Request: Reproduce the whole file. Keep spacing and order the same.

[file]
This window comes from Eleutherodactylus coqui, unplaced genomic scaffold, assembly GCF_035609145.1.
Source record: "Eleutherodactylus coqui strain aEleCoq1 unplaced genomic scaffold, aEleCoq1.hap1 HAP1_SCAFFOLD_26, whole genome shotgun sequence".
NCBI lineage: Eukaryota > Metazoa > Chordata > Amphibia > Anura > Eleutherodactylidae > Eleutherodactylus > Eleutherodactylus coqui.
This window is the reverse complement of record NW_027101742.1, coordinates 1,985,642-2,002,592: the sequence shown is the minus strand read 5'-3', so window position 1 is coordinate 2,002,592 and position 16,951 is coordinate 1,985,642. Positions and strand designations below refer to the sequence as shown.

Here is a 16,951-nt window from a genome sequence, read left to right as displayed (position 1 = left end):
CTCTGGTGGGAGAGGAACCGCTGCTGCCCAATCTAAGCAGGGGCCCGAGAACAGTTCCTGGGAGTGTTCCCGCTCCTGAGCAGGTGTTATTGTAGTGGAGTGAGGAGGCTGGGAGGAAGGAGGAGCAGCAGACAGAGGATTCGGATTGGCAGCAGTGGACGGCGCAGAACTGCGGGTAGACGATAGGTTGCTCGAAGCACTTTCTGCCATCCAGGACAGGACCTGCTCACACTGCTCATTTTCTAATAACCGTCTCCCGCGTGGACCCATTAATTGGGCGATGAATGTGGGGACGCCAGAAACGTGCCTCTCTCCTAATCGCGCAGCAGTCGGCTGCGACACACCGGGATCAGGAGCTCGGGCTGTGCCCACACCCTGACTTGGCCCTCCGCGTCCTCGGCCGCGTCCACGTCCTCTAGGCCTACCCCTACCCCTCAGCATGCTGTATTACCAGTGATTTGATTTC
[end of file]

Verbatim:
This window comes from Eleutherodactylus coqui, unplaced genomic scaffold, assembly GCF_035609145.1.
Source record: "Eleutherodactylus coqui strain aEleCoq1 unplaced genomic scaffold, aEleCoq1.hap1 HAP1_SCAFFOLD_26, whole genome shotgun sequence".
NCBI lineage: Eukaryota > Metazoa > Chordata > Amphibia > Anura > Eleutherodactylidae > Eleutherodactylus > Eleutherodactylus coqui.
This window is the reverse complement of record NW_027101742.1, coordinates 1,985,642-2,002,592: the sequence shown is the minus strand read 5'-3', so window position 1 is coordinate 2,002,592 and position 16,951 is coordinate 1,985,642. Positions and strand designations below refer to the sequence as shown.

Here is a 16,951-nt window from a genome sequence, read left to right as displayed (position 1 = left end):
CTCTGGTGGGAGAGGAACCGCTGCTGCCCAATCTAAGCAGGGGCCCGAGAACAGTTCCTGGGAGTGTTCCCGCTCCTGAGCAGGTGTTATTGTAGTGGAGTGAGGAGGCTGGGAGGAAGGAGGAGCAGCAGACAGAGGATTCGGATTGGCAGCAGTGGACGGCGCAGAACTGCGGGTAGACGATAGGTTGCTCGAAGCACTTTCTGCCATCCAGGACAGGACCTGCTCACACTGCTCATTTTCTAATAACCGTCTCCCGCGTGGACCCATTAATTGGGCGATGAATGTGGGGACGCCAGAAACGTGCCTCTCTCCTAATCGCGCAGCAGTCGGCTGCGACACACCGGGATCAGGAGCTCGGGCTGTGCCCACACCCTGACTTGGCCCTCCGCGTCCTCGGCCGCGTCCACGTCCTCTAGGCCTACCCCTACCCCTCAGCATGCTGTATTACCAGTGATTTGATTTC